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[security-alerts] FYI: Some Firewall Software Undoes DNS Patch Port Randomizing

-Some Firewall Software Undoes DNS Patch Port Randomizing (August 4, 2008) 
Firewall vendors are "scrambling" to update their products to address a problem 
in the software that undoes the source port randomization component of the 
recently released DNS patches.  The problem lies with some firewalls that do IP 
address translation.  The DNS patches have reportedly been causing some other 
minor problems - particularly slowing down traffic on some servers.
[Editor's Note (Skoudis): This one could get ugly, folks.  Widely available 
tools exploit this flaw to trick software update features into installing 
malware, and surely the bad guys have many other equally nasty tricks up their 
sleeves.  And, tomorrow (August 6), Dan Kaminsky will deliver his full 
presentation, which will likely provide insights into optimizing the attack 
even further.  Patch your DNS servers... and push your firewall vendors on this 
too.  If your firewall unrandomizes the source port, someone can still poison 
the DNS server behind the firewall.  Ironically, such a firewall is actually 
weakening security here, exposing your whole network to attack.
(Guest Editor and Internet Storm Center Handler Donald Smith): Actually it is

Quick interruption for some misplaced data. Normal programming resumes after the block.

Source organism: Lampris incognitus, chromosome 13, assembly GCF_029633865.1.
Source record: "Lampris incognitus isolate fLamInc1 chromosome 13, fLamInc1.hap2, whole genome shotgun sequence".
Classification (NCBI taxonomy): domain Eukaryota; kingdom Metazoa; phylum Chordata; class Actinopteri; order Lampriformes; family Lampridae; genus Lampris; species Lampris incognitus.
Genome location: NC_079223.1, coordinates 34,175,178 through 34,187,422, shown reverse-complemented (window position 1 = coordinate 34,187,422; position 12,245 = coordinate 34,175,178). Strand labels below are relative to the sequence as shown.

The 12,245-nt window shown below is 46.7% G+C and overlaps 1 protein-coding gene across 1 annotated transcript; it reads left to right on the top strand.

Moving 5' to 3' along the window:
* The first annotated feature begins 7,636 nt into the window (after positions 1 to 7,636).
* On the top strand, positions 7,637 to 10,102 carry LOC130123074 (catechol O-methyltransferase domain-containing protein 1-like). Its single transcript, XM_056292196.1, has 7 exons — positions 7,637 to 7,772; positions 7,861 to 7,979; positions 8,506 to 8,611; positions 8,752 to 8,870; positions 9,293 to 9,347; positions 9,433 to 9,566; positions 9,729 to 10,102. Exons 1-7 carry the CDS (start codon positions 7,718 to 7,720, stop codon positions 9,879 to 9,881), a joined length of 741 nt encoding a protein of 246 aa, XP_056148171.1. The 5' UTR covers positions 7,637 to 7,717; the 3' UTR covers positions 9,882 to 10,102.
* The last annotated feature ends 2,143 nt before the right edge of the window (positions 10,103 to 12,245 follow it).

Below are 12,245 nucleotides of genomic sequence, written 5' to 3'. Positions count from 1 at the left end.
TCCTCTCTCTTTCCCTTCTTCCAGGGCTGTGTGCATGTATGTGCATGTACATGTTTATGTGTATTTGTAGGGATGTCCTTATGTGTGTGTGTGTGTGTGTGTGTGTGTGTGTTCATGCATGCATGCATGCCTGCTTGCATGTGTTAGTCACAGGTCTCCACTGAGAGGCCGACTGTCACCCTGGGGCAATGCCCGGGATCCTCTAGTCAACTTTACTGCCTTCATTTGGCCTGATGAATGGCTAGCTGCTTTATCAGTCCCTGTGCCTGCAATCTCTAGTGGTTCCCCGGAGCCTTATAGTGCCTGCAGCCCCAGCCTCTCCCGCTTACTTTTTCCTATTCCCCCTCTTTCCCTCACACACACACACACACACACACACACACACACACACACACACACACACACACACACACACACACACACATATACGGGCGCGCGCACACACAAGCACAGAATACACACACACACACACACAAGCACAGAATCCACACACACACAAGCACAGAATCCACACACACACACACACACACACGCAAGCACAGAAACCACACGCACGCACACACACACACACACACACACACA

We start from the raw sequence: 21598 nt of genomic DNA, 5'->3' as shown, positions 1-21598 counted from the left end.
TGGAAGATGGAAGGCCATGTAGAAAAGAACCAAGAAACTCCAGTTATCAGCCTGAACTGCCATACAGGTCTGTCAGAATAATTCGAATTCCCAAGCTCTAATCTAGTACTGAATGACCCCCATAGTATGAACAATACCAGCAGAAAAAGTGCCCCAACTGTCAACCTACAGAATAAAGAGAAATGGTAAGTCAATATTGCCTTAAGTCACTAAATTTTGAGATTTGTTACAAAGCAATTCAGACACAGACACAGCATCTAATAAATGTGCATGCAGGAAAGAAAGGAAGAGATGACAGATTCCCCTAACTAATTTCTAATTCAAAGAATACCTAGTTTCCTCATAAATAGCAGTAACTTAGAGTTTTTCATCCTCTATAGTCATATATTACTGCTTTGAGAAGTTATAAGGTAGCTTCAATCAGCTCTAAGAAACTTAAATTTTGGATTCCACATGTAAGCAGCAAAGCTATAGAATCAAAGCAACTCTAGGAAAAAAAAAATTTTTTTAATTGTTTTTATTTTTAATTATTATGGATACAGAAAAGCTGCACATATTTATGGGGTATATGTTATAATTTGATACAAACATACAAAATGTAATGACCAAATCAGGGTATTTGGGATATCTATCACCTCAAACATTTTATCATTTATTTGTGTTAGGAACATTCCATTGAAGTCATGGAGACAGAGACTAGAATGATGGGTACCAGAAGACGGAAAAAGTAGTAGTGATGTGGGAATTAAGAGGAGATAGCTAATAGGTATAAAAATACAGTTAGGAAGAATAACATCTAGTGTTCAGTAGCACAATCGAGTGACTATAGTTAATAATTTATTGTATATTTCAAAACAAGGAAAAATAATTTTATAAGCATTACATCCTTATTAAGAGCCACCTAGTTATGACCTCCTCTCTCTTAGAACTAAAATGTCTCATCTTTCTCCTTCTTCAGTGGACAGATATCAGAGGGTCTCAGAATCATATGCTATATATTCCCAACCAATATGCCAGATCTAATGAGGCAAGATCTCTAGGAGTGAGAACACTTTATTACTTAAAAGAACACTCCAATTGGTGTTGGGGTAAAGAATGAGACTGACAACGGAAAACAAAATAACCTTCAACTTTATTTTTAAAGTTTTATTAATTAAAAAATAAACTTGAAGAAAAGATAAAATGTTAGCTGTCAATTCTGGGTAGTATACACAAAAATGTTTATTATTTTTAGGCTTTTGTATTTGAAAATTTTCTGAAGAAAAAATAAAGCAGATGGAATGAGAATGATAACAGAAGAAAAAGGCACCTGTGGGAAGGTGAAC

the PAT, Port Address Translation, function that is causing this issue.  That 
is often used in conjunction with NAT, Network Address Translation,  but then 
it should be called NAT/PAT.  The functions are separate logical functions even 
if used together in most NAT/PAT implementations.
- From http://isc.sans.org/diary.html?storyid=4687
"The patch will impact your server performance. Test carefully before patching 
a very busy server. Internet Storm Center (isc.org) mentions 10,000 queries/sec 
as a problem. "
- From http://isc.sans.org/diary.html?storyid=4777
"Home firewall NAT devices are also proving to be vulnerable as many don't seem 
to randomize the source port."
- From http://isc.sans.org/diary.html?storyid=4780
Conclusion: So is this bad: yes, it is unless your DNS clients, name-servers 
and the name-servers you forward to are up-to-date on patches, and your NAT 
devices (routers, firewalls, etc) in between do not randomize source ports.]


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